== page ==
Years of experience have shown time and again that it is not in the power of the West to change Russia or Belarus. While one's conduct must be steadfast, the hope to change something through sanctions or threats is doomed to fail, Indrek Kiisler writes.
Belarusian dictator Aleksandr Lukashenko undoubtedly has admirers in Belarus, Russia and quite a few also in Estonia. A ruling party in Estonia enjoys the support of nearly a fifth of voters because it offers fierce iron fist slogans and steps the former kolkhoz chairman has been practicing in Belarus since 1994.
I know a taxi driver who praises the situation in Belarus as local companies rule the market, food and medicine are cheap, not to mention vodka. The state is constructing apartments and giving them to young families free of charge. People are poor, but state officials do not steal and globalism and the West's peculiar liberal values are criticized. Besides, the people there are apparently used to poverty and a simple life.
Of course, things are very different in real life. No European country has as many young people looking to leave it as Belarus. Both material and spiritual prospects are virtually nonexistent. The country's average salary is lower than the average old-age pension in Estonia.
The majority of Estonians find Lukashenko's authoritarian regime loathsome, especially the generations that have first-hand experience of living in such a system. None of it is new.
However, I am left concerned by the bravado with which Estonia and the West stoke the flames of revolution in Belarus. Even experienced foreign policy observers are writing on social media: "I can smell another Maidan in the air, now is the time when all torchers will.."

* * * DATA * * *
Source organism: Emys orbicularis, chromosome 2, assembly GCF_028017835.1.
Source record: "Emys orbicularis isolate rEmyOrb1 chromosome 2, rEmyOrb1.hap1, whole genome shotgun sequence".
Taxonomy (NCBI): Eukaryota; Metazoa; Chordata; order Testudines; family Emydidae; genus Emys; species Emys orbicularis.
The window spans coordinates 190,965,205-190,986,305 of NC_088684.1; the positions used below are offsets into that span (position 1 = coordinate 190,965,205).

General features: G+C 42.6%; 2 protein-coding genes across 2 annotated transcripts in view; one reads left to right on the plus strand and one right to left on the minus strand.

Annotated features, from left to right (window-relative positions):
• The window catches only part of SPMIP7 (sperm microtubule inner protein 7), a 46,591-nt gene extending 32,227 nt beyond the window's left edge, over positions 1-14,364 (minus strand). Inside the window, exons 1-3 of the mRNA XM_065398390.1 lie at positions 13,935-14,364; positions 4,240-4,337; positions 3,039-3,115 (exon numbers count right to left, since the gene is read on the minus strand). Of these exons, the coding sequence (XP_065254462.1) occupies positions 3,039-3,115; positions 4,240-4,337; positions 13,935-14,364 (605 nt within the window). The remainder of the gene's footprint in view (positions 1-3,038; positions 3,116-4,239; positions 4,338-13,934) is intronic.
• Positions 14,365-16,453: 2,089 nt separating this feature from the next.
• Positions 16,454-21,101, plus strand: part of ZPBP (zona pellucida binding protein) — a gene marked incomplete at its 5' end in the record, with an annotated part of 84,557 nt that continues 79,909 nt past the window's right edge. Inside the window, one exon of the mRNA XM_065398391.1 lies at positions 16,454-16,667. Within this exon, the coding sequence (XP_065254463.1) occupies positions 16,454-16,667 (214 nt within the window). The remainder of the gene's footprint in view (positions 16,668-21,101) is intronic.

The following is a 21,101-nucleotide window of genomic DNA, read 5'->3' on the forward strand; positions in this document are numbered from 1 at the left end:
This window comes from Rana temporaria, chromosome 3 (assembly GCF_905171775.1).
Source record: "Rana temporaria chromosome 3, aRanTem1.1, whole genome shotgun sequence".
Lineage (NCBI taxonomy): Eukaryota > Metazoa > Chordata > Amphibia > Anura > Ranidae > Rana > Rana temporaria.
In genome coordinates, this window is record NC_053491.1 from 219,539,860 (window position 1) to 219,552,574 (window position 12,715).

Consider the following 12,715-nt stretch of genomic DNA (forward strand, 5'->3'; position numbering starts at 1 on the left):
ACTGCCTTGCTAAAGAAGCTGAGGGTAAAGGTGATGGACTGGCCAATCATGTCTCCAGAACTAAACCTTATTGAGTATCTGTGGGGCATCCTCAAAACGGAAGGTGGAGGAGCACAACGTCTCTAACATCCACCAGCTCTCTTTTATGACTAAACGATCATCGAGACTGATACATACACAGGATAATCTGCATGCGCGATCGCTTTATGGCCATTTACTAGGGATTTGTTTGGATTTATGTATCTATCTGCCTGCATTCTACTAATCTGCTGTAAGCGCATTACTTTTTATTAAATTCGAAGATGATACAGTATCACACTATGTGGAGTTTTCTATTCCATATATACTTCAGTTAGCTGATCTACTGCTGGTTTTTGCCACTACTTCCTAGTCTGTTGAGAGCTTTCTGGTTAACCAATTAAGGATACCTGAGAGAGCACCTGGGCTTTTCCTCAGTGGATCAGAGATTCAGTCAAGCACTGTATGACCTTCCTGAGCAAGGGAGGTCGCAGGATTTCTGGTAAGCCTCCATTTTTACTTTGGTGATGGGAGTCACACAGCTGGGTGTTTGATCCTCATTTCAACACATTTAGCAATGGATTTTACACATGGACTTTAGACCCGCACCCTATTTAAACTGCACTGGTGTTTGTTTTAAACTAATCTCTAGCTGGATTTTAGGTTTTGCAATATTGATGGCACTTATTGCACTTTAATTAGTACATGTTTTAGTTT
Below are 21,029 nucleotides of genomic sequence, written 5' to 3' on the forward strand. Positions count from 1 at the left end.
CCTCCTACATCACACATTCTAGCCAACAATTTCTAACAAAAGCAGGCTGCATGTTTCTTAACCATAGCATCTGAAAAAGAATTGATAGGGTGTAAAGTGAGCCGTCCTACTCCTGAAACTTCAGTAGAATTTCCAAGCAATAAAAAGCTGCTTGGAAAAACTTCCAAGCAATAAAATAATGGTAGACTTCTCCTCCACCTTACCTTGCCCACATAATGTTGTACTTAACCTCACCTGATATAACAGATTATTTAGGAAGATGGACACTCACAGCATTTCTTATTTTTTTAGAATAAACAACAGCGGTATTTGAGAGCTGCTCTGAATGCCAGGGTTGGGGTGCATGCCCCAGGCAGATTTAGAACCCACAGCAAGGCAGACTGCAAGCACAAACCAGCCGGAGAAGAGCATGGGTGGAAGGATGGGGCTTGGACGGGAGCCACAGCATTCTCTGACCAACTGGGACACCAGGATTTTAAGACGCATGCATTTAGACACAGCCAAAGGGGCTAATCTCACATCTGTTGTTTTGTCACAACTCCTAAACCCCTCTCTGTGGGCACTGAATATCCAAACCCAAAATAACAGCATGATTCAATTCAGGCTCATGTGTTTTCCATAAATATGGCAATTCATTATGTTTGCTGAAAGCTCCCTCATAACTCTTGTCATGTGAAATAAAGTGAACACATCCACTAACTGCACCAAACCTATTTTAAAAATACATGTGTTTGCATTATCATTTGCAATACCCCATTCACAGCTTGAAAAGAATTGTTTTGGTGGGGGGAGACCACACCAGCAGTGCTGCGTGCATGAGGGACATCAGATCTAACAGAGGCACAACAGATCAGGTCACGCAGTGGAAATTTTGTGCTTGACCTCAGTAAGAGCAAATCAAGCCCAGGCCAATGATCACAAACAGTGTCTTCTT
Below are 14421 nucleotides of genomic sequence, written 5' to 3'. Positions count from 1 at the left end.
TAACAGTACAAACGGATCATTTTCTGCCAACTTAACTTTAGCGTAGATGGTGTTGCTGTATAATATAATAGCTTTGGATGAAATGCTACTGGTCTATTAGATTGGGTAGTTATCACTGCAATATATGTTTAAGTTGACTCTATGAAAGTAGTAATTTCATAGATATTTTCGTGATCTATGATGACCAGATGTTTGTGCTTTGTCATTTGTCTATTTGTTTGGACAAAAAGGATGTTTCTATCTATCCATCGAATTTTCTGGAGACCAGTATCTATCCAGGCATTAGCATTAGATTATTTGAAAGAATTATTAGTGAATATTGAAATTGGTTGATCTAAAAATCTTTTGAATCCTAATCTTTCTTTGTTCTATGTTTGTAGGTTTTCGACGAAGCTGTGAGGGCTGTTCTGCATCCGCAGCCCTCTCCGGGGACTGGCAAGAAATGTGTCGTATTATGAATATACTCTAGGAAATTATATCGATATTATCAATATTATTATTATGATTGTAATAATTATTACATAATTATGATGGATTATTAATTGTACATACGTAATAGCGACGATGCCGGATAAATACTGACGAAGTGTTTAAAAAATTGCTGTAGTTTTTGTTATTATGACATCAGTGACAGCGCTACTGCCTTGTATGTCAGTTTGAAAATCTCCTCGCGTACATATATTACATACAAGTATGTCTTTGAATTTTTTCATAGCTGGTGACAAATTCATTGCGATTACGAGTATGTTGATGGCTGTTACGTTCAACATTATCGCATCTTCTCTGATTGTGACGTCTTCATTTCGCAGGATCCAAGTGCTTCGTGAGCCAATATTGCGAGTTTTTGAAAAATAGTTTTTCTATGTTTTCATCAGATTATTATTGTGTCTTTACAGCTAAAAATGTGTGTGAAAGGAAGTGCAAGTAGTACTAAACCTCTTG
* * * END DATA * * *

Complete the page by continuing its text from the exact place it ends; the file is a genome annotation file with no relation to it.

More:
No one's bid for freedom should be disparaged and the downtrodden must be helped, but in the end, we need to realize that Belarus is not Ukraine. Belarus is an appendage of Russia the fate of which will be decided in the Kremlin at the end of the day.
For the latter, Belarus is a necessary formation used as a bridgehead near Poland. The Wagner mercenaries that have now been involved in the election struggle were sent on foreign missions through Belarus as it meant they were formally not entering conflict zones from Russia, making it possible to say that the killers didn't come from Russia should things not go according to plan.
Moscow will liquidate the Belarusian regime and state as soon as its main character clashes with Russian interests.
The West's natural interest is to expand its influence or at least have a stable buffer in the vicinity. However, years of experience have shown time and again that it is not in the West's power to change either Russia or Belarus with pressure from the outside.
Conduct needs to be steadfast, but the hope of achieving something through sanctions or threats is doomed to fail. Whereas the reason to abandon the threats is not Lukashenko running back into Russia's embrace. First of all, he never really left, and secondly, there is no hope of making this country more democratic from the outside and by force.
Efforts to help Belarusians need to continue and a breakthrough will likely happen sooner or later. Our hope must be that this breakthrough will be an evolutionary one and happen alongside a breakthrough in Russia because neither we nor our eastern neighbors need chaos, refugees and a wave of violence. I know it sounds selfish, while such egoism should be a normal part of every independent country's foreign policy.
Of course, it is also the interest of most Estonian politicians to show themselves to be fighting for democracy, but it just makes it that much more depressing to see and hear, knowing that these performances are meant solely for domestic consumption.
Editor: Marcus Turovski